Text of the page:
Design Cookbook: Cutting Rigid Plastics

Cookbook Index


The safety precautions for machining plastic materials are the same as those required for machining metals.

Good ventilation is essential due to the unpleasant and often harmful fumes given off when some plastic materials are heated.


Use metal working tools and machines for all machining operations and:

  1. keep cutting edges very sharp
  2. keep tool cool, particularly when cutting thermoplastics using compressed air blast or continuous flow of cutting fluid or water
  3. use fast speed and fine feed. If chattering occurs reduce the speed
  4. use high speed steel (HSS) or tungsten carbide tipped tools.


For drilling plastics use standard twist drills having wide flutes and quick spiral.

Grind a zero or 1 *-20 negative rake on the cutting face and reduce the web thickness.

Clear the drill frequently.

Keep the drill cool.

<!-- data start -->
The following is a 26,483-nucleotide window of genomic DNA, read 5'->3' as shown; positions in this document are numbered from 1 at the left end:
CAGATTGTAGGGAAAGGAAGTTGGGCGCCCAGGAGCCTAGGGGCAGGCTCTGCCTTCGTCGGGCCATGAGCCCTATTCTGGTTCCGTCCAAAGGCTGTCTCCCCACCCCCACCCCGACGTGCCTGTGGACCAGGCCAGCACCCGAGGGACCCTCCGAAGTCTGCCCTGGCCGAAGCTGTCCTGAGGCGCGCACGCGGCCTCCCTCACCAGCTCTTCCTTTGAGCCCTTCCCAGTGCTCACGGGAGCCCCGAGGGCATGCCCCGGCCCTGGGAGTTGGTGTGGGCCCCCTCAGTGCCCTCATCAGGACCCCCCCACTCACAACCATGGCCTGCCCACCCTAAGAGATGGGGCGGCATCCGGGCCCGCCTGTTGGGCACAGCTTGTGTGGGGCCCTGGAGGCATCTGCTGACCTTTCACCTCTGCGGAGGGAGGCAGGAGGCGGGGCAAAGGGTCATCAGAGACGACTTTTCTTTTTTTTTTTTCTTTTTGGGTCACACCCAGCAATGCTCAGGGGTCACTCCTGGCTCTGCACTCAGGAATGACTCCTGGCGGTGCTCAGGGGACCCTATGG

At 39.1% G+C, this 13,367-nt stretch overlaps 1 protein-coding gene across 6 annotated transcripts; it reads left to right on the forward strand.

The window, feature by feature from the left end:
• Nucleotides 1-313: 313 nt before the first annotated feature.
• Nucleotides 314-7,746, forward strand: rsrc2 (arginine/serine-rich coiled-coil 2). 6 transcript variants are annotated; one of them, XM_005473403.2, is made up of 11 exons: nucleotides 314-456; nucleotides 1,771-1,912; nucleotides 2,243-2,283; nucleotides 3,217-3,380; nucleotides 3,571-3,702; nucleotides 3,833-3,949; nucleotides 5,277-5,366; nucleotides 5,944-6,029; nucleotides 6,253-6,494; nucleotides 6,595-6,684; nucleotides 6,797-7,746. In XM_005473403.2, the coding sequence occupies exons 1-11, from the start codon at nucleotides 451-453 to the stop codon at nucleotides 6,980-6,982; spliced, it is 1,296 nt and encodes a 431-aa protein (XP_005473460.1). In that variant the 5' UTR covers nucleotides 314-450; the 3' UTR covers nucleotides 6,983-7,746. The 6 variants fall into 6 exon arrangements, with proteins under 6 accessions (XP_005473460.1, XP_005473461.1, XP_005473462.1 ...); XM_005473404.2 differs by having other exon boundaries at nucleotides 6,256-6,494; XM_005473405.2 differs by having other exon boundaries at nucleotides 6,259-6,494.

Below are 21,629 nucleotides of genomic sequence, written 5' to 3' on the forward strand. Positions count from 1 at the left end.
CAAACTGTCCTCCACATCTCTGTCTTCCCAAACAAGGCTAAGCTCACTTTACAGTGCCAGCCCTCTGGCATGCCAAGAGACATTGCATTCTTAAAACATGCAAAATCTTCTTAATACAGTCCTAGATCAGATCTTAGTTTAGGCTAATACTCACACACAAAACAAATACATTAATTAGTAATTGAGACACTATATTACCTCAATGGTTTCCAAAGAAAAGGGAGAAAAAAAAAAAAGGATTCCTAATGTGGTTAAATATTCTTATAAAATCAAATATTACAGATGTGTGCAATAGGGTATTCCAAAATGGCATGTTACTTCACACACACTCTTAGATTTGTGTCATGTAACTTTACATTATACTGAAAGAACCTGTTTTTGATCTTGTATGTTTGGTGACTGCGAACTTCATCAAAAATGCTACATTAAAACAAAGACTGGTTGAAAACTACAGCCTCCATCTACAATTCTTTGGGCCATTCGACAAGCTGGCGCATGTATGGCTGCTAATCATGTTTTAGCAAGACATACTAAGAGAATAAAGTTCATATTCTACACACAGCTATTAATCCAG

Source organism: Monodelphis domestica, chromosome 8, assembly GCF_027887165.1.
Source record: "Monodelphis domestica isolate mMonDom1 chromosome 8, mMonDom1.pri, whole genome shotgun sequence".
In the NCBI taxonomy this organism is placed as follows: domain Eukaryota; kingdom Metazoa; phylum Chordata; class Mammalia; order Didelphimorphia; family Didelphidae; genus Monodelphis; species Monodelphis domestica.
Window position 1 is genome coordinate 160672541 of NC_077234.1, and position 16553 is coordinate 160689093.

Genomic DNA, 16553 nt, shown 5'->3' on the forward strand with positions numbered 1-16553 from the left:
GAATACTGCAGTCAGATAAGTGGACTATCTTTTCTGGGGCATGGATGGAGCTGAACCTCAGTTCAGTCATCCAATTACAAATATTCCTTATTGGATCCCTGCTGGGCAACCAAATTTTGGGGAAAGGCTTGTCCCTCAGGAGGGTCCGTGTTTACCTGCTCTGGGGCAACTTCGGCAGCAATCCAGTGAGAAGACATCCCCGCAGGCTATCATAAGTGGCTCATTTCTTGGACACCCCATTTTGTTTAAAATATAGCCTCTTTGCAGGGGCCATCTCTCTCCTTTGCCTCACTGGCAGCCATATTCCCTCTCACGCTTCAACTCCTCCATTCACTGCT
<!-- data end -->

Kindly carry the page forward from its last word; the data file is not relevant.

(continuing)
Use a pilot drill, maximum 10 mm diameter, for large holes and progressively use larger drills, or alternatively a boring bar.

Note - Ensure that the work is firmly clamped during drilling operations. Insert suitable packing under clamp jaws to protect finish of plastic sheet.


Use normal taps and dies which must be sharp to avoid tearing or chipping.

Hand Sawing

  1. Clamp plastic sheet firmly to bench.
  2. Cut along cutting line with a fine toothed saw using smooth even strokes.

Note: Take care to avoid splintering the material by too vigorous use of the saw.

Machine Sawing

Circular hollow ground saws can produce a smooth cut with teeth up to 10 mm pitch and zero or very small rake at speeds of 3000 rpm with 200-250 mm diameter blades.


Use a push stick when cutting on a circular saw and band saw.

Band Saws

Band saws with a metal cutting blade having very little set will produce a rough cut.

Intricate shapes can be cut using a jigsaw or fretsaw. Saw blades with 5-6 teeth per cm are usually satisfactory.

Note: Avoid the build up of excessive heat during cutting and feed the material slowly and steadily.